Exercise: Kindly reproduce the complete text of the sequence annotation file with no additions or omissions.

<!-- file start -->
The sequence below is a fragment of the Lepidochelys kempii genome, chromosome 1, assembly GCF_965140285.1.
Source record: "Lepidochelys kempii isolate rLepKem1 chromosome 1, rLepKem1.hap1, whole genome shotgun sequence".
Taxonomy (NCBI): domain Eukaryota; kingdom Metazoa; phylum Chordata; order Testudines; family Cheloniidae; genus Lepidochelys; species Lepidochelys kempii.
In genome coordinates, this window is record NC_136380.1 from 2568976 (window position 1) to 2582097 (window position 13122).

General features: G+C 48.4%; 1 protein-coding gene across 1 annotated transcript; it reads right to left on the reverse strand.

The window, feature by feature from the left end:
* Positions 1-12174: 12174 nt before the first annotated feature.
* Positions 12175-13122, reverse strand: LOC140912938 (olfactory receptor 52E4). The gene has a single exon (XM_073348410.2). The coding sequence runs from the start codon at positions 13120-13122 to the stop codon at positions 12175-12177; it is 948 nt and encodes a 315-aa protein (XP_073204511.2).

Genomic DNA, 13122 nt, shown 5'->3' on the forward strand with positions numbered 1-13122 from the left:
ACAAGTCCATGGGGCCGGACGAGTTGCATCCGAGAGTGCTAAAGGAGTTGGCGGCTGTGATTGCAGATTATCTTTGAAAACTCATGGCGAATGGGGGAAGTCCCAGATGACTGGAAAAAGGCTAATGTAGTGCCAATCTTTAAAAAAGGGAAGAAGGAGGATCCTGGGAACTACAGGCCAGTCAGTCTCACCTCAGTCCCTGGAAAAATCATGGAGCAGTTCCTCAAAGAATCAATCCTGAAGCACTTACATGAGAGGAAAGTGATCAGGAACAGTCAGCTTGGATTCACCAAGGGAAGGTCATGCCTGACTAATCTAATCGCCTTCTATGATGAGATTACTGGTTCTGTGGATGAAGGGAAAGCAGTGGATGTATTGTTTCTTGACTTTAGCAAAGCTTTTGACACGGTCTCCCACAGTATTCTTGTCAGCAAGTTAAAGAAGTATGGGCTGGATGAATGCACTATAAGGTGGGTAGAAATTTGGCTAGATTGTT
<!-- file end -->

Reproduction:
The sequence below is a fragment of the Lepidochelys kempii genome, chromosome 1, assembly GCF_965140285.1.
Source record: "Lepidochelys kempii isolate rLepKem1 chromosome 1, rLepKem1.hap1, whole genome shotgun sequence".
Taxonomy (NCBI): domain Eukaryota; kingdom Metazoa; phylum Chordata; order Testudines; family Cheloniidae; genus Lepidochelys; species Lepidochelys kempii.
In genome coordinates, this window is record NC_136380.1 from 2568976 (window position 1) to 2582097 (window position 13122).

General features: G+C 48.4%; 1 protein-coding gene across 1 annotated transcript; it reads right to left on the reverse strand.

The window, feature by feature from the left end:
* Positions 1-12174: 12174 nt before the first annotated feature.
* Positions 12175-13122, reverse strand: LOC140912938 (olfactory receptor 52E4). The gene has a single exon (XM_073348410.2). The coding sequence runs from the start codon at positions 13120-13122 to the stop codon at positions 12175-12177; it is 948 nt and encodes a 315-aa protein (XP_073204511.2).

Genomic DNA, 13122 nt, shown 5'->3' on the forward strand with positions numbered 1-13122 from the left:
ACAAGTCCATGGGGCCGGACGAGTTGCATCCGAGAGTGCTAAAGGAGTTGGCGGCTGTGATTGCAGATTATCTTTGAAAACTCATGGCGAATGGGGGAAGTCCCAGATGACTGGAAAAAGGCTAATGTAGTGCCAATCTTTAAAAAAGGGAAGAAGGAGGATCCTGGGAACTACAGGCCAGTCAGTCTCACCTCAGTCCCTGGAAAAATCATGGAGCAGTTCCTCAAAGAATCAATCCTGAAGCACTTACATGAGAGGAAAGTGATCAGGAACAGTCAGCTTGGATTCACCAAGGGAAGGTCATGCCTGACTAATCTAATCGCCTTCTATGATGAGATTACTGGTTCTGTGGATGAAGGGAAAGCAGTGGATGTATTGTTTCTTGACTTTAGCAAAGCTTTTGACACGGTCTCCCACAGTATTCTTGTCAGCAAGTTAAAGAAGTATGGGCTGGATGAATGCACTATAAGGTGGGTAGAAATTTGGCTAGATTGTT